Reflections on Michaël Bon, Michael Taylor, Gary S. McDowell. “Novel processes and metrics for a scientific evaluation rooted in the principles of science – Version 1”. SJS (26 Jan. 2017)
Following are my initial reflections on what I would describe as a ground-breaking effort toward articulating a radically transformation of scholarly communication, a transformation that I regard as much needed and highly timely as the current system is optimized for the technology of the 17th century (printing press and postal system) and is far from taking full advantage of the potential of the internet.
The basic idea described by the authors is to replace the existing practices of evaluation of scholarly work with a more collaborative and open system they call the Self-Journals of Science .
The title Self-journals of science: I recommend coming up with a new name. The name is likely to give the impression of vanity publishing, even though this is not what the authors are suggesting, which appears to be more along the lines of a new form of collaborative organization of peer review.
Section 1 Introduction: the inherent shortcomings of an asymetric evaluation system appears to attempt to describe how scientific communication works, its purpose, and critique, with citations, in just a few pages. This is sufficient to tell the reader where the authors are coming from, but too broad in scope to have much depth or accuracy. I am not sure that it makes sense to spend a lot of time further developing this section. For example, the second paragraph refers to scientific recognition as artificially turned into a resource of predetermined scarcity. I am pretty sure that further research could easily yield evidence to back up this statement – e.g. Garfield’s idea of the “core journals” to eliminate the journals one needn’t bother buying or reading, and the apparently de facto assumption that a good journal is one with a high rejection rate. On page 3, first paragraph, 4 citations are given for one statement. A quick glance at the reference list suggests that this may be stretching what the authors of the cited works have said. For example, at face value it seems unlike that reference 4 with a title of “Double-blind review favours increased representation of female authors” actually supports the author’s assertion that “Since peer-trials necessarily involve a degree of confidentiality and secrecy..many errors, biases and conflicts of interest may arise without the possibility of correction”. It seems that the authors of the cited article are making exactly the opposite argument, arguing that semi-open review results in bias. If I was doing a thorough review, I would look up at least a few of the cited works and if the arguments cited are not justified in the cited works I hand the work of reading the works cited and citing appropriately back to the authors.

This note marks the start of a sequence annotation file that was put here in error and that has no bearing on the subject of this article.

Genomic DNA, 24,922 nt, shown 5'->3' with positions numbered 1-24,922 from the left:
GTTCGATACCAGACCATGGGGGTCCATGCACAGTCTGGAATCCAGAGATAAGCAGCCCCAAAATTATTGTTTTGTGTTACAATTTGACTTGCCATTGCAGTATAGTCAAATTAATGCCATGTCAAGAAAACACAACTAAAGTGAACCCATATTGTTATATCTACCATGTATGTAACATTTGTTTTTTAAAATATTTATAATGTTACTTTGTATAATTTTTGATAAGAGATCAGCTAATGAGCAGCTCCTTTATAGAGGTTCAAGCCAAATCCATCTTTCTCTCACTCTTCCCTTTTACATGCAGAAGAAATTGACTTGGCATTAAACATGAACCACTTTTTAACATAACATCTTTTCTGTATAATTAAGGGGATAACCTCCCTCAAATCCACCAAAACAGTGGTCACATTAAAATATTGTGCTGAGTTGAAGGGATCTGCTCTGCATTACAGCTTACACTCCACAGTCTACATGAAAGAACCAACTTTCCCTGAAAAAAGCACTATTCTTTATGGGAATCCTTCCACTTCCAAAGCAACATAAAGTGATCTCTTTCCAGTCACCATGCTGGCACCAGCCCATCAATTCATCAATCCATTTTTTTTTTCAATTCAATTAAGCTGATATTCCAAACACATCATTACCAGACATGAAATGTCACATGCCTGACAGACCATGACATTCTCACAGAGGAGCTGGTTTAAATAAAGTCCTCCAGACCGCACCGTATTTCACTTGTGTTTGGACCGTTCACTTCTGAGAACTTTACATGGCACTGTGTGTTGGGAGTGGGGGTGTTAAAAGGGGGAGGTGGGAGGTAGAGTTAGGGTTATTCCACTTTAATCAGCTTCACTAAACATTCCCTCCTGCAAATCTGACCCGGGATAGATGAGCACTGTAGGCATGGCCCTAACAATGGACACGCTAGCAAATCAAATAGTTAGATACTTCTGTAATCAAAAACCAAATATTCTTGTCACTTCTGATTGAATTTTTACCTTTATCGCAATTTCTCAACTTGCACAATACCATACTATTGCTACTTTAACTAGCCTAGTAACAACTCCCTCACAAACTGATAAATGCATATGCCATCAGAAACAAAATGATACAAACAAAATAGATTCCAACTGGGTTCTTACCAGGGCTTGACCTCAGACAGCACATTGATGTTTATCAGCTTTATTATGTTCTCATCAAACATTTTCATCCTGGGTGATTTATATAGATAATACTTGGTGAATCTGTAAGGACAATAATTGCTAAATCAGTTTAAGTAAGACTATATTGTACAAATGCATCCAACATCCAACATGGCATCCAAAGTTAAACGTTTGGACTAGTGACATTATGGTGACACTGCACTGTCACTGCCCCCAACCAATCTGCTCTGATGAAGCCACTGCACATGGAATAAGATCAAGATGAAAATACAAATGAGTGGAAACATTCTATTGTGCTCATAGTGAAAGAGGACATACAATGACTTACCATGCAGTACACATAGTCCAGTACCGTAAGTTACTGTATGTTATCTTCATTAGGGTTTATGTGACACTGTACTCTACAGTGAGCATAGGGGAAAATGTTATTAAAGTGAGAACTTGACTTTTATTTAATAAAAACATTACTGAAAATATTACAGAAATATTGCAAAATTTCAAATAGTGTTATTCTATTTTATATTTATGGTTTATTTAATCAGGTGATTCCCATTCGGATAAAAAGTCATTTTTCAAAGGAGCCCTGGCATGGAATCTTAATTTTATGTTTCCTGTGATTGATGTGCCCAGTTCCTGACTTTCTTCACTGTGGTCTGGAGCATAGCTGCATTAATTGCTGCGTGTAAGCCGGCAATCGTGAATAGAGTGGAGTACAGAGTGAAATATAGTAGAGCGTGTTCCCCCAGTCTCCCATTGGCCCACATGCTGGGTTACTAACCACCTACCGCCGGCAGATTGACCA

The arguments presented are provocative and appropriate for initiating an important scholarly discussion. Like any provocative work, the arguments may be relatively stronger for the task of initiating needed discussion but somewhat weak due to lack of counter-argument. For example, the point of Section 1.4 is that “scientific conservatism is placing a brake on the pace of change”. Whether anything is placing a brake on the pace of change in 2017 is, I believe, arguable. However, the authors also do not address the benefits of scientific conservatism here, although the arguments made elsewhere e.g. “The validity of an article is established by a process of open and objective debate by the whole community” are arguments for scientific conservatism (or so I argue). The potential benefits of scientific conservatism are not addressed. For example, one needs to understand this tendency of science to fully appreciate the current consensus on climate change.
Section 2 defines scientific value as validity and importance
There are some interesting ideas here, however the authors conflate methodological soundness with validity. A research study can reflect the very best practices in today’s methodology and present logical conclusions based on existing knowledge while still being incorrect or invalid (lacking external validity) for such reasons as limitations on our collective knowledge. A logical argument based on a premise incorrectly perceived to to be true can lead to logical but incorrect conclusions.
The authors state that “the validity of an article is established by a process of open and objective debate by the whole community”. This is one instance of what I see as overstatement of both current and potential future practice. Only in a very small scholarly community would it be possible for every member of the community to read every article, never mind have an open and objective debate about each article. I think the authors have a valid point here, but direct this at the wrong level. This kind of debate occurs with the big picture paradigmatic issues such as climate change, not at the level of the individual article.